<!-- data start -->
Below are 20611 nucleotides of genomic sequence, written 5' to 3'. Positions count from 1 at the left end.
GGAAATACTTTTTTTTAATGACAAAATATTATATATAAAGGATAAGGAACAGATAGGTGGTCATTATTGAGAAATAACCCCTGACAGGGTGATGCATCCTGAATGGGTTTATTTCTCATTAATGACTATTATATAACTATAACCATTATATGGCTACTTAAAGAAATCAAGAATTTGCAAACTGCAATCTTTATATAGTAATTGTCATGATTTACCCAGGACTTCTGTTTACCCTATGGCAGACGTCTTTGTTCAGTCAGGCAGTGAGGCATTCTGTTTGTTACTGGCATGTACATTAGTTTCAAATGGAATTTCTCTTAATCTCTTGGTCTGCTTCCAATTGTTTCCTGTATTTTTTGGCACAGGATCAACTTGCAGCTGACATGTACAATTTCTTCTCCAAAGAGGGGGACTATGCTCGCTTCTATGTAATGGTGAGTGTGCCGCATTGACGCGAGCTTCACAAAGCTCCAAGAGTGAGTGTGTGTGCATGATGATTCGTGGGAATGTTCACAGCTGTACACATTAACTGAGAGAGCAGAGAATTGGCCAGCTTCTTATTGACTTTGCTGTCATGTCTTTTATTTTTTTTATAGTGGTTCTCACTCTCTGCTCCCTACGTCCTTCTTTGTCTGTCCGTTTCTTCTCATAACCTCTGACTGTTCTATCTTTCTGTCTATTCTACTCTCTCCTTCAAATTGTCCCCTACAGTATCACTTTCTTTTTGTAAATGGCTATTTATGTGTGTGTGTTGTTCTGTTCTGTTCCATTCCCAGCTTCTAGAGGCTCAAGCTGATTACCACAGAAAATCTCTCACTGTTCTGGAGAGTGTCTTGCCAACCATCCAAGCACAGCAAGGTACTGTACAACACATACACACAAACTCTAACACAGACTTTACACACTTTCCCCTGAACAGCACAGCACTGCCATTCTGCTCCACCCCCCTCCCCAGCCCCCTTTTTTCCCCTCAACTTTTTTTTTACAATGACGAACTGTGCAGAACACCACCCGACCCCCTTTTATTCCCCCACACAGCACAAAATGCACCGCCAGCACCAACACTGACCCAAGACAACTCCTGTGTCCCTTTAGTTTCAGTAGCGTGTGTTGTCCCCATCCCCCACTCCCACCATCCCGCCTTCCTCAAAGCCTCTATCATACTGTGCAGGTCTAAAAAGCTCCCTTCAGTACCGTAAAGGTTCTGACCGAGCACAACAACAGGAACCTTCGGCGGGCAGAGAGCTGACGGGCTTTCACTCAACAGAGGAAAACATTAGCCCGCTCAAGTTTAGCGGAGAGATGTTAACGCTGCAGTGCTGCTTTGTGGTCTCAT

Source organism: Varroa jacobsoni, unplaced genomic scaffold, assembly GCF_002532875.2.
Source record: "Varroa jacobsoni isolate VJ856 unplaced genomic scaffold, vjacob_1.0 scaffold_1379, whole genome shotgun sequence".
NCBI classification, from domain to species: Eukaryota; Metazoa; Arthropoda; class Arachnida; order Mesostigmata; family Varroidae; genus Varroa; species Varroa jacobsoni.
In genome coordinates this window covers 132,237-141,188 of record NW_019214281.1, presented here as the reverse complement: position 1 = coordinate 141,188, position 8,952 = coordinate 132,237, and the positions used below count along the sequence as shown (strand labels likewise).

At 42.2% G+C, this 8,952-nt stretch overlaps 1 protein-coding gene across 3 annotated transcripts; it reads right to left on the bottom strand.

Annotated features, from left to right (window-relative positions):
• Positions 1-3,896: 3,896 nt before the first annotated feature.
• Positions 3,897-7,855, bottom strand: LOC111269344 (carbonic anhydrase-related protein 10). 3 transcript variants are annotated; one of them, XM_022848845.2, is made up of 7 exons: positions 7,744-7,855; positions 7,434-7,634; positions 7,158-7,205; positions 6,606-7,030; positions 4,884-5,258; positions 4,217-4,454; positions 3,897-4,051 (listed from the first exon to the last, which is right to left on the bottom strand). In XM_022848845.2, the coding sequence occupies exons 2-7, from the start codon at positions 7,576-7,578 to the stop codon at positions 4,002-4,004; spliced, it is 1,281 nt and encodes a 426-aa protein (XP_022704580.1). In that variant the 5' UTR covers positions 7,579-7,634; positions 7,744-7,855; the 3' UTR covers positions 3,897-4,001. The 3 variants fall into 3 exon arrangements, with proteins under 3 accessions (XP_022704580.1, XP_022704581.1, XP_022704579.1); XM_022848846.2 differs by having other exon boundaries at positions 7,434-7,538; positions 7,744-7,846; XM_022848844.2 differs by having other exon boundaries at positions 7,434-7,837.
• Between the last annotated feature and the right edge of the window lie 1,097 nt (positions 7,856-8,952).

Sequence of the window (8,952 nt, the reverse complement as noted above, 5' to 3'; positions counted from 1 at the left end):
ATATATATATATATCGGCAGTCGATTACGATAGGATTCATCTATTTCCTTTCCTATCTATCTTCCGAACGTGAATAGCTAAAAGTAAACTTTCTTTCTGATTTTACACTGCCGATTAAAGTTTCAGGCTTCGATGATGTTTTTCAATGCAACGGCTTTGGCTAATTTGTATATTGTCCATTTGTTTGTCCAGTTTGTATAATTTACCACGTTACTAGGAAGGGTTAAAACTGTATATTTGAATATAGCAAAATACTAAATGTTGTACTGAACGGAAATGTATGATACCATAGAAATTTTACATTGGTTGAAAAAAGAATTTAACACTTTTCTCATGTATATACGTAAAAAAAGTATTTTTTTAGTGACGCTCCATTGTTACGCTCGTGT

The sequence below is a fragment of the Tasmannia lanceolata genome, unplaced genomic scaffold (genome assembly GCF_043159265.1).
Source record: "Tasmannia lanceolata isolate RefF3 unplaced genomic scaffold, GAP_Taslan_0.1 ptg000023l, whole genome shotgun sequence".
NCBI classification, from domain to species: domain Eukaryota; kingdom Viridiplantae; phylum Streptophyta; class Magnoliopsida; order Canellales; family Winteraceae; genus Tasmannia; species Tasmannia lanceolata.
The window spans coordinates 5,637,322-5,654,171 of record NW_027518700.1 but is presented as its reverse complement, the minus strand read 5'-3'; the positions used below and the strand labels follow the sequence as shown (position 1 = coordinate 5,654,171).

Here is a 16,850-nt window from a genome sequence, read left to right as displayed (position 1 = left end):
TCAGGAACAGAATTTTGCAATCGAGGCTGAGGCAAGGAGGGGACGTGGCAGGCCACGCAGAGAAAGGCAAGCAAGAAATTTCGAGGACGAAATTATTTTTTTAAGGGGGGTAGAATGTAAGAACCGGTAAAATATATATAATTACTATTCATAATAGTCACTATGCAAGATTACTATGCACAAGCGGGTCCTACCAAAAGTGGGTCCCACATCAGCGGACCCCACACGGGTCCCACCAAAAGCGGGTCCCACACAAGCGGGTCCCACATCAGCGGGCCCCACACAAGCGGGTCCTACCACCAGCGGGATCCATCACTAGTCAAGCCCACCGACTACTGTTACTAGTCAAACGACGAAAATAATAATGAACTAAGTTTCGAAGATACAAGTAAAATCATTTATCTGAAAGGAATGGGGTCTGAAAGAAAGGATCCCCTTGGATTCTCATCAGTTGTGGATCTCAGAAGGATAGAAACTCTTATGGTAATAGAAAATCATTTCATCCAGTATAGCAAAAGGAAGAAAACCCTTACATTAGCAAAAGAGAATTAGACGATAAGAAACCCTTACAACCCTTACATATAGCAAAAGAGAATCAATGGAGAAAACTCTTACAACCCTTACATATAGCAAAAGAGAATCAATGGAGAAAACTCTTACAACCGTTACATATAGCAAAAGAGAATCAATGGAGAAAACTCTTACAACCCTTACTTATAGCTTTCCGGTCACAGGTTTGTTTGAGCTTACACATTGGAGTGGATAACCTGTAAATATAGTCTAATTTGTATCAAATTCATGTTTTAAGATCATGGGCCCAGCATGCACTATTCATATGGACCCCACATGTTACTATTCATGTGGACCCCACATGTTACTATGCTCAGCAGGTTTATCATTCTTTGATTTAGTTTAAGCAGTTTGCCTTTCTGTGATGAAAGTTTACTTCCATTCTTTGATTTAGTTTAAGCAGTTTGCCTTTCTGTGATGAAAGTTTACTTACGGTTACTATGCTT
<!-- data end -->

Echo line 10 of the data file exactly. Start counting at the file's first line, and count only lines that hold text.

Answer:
• Positions 3,897-7,855, bottom strand: LOC111269344 (carbonic anhydrase-related protein 10). 3 transcript variants are annotated; one of them, XM_022848845.2, is made up of 7 exons: positions 7,744-7,855; positions 7,434-7,634; positions 7,158-7,205; positions 6,606-7,030; positions 4,884-5,258; positions 4,217-4,454; positions 3,897-4,051 (listed from the first exon to the last, which is right to left on the bottom strand). In XM_022848845.2, the coding sequence occupies exons 2-7, from the start codon at positions 7,576-7,578 to the stop codon at positions 4,002-4,004; spliced, it is 1,281 nt and encodes a 426-aa protein (XP_022704580.1). In that variant the 5' UTR covers positions 7,579-7,634; positions 7,744-7,855; the 3' UTR covers positions 3,897-4,001. The 3 variants fall into 3 exon arrangements, with proteins under 3 accessions (XP_022704580.1, XP_022704581.1, XP_022704579.1); XM_022848846.2 differs by having other exon boundaries at positions 7,434-7,538; positions 7,744-7,846; XM_022848844.2 differs by having other exon boundaries at positions 7,434-7,837.